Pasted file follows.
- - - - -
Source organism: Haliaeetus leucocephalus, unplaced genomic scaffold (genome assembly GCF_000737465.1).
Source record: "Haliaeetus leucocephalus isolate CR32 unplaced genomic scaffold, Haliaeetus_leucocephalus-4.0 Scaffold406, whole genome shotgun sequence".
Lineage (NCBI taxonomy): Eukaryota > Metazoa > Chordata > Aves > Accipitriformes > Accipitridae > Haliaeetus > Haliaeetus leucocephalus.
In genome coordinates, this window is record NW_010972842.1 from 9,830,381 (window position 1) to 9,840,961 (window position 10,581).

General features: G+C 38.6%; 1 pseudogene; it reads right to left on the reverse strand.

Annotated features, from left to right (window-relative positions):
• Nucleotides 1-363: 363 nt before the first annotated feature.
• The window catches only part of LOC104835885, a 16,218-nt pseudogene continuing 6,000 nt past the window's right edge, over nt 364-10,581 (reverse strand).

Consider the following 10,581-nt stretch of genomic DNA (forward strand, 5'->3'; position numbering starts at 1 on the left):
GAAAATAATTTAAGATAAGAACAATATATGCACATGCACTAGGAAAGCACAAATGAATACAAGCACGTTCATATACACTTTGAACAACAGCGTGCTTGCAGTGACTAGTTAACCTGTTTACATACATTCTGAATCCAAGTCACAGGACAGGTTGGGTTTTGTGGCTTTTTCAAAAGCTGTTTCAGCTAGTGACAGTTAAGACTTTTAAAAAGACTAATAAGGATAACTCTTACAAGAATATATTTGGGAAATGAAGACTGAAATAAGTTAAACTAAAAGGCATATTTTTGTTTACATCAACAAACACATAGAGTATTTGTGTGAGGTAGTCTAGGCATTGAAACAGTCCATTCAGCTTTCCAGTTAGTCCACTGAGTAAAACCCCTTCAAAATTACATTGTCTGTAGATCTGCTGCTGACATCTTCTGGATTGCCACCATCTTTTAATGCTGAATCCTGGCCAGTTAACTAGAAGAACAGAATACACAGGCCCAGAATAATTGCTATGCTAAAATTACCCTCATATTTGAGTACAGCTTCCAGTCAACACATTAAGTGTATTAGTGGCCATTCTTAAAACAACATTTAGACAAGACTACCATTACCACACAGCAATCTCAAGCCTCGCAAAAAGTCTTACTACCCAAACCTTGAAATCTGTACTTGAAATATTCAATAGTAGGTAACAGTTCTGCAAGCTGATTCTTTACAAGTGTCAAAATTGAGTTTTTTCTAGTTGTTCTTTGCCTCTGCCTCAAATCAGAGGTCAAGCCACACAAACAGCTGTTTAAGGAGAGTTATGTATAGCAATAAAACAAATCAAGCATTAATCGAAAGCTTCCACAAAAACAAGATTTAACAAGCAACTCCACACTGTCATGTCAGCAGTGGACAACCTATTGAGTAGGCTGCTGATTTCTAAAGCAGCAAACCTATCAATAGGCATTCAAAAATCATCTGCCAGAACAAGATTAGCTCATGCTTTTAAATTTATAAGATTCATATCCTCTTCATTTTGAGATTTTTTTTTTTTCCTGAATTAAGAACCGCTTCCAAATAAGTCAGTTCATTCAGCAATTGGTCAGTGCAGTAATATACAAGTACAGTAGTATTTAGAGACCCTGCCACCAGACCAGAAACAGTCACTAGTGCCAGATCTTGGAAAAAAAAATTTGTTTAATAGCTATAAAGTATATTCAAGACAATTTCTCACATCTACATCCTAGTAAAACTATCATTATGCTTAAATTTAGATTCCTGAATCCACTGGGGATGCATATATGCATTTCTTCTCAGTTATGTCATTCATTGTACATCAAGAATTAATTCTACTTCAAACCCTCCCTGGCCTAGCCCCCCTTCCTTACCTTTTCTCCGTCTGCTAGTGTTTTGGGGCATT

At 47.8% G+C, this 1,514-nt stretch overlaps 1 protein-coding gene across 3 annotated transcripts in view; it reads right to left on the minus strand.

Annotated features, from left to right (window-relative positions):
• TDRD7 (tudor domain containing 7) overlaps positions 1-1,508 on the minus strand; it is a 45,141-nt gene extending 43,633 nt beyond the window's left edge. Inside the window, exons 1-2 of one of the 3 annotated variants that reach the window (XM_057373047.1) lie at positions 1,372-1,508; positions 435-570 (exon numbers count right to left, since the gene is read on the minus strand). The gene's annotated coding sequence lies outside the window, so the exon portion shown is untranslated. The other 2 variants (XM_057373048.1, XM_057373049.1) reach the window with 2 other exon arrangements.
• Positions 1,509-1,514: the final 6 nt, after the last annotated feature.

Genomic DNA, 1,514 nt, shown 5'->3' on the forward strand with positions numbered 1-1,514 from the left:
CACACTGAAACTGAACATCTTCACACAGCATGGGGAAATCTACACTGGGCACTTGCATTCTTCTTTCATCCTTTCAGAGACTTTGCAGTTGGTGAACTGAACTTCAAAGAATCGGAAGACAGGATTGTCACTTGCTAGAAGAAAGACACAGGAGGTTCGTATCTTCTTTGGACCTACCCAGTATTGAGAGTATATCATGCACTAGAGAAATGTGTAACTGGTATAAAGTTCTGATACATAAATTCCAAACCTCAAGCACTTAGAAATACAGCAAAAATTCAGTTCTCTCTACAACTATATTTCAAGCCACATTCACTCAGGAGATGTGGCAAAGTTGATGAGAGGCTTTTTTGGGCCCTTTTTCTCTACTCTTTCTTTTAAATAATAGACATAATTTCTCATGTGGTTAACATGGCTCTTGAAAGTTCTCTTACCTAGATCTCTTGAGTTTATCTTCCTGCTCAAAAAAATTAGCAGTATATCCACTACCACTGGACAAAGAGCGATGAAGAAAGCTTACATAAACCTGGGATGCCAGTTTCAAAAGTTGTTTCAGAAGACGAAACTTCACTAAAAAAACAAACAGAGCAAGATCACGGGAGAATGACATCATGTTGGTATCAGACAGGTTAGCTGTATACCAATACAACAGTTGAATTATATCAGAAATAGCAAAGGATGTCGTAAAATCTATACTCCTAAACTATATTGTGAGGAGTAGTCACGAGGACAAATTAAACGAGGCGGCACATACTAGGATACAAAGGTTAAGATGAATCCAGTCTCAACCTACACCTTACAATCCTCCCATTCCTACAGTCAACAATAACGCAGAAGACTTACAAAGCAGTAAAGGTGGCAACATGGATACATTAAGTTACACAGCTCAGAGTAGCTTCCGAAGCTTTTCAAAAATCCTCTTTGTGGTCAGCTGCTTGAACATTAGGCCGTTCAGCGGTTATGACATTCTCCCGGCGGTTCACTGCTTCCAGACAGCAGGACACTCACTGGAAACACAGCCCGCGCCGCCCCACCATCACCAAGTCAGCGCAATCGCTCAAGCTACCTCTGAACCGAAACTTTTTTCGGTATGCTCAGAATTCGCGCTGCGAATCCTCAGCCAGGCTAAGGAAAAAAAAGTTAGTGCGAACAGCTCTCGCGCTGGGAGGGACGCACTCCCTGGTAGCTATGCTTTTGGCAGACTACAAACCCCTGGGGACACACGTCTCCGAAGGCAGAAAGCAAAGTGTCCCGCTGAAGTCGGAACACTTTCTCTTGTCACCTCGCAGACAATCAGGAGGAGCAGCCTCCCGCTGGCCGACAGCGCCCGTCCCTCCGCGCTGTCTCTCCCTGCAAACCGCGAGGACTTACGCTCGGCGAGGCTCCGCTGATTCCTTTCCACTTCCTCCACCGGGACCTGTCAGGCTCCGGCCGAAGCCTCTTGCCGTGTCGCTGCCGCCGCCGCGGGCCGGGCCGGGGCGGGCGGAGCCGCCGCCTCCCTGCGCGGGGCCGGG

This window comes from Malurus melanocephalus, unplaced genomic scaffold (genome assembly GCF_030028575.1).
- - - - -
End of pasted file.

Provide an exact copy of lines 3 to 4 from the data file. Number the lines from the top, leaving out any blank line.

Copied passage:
Lineage (NCBI taxonomy): Eukaryota > Metazoa > Chordata > Aves > Accipitriformes > Accipitridae > Haliaeetus > Haliaeetus leucocephalus.
In genome coordinates, this window is record NW_010972842.1 from 9,830,381 (window position 1) to 9,840,961 (window position 10,581).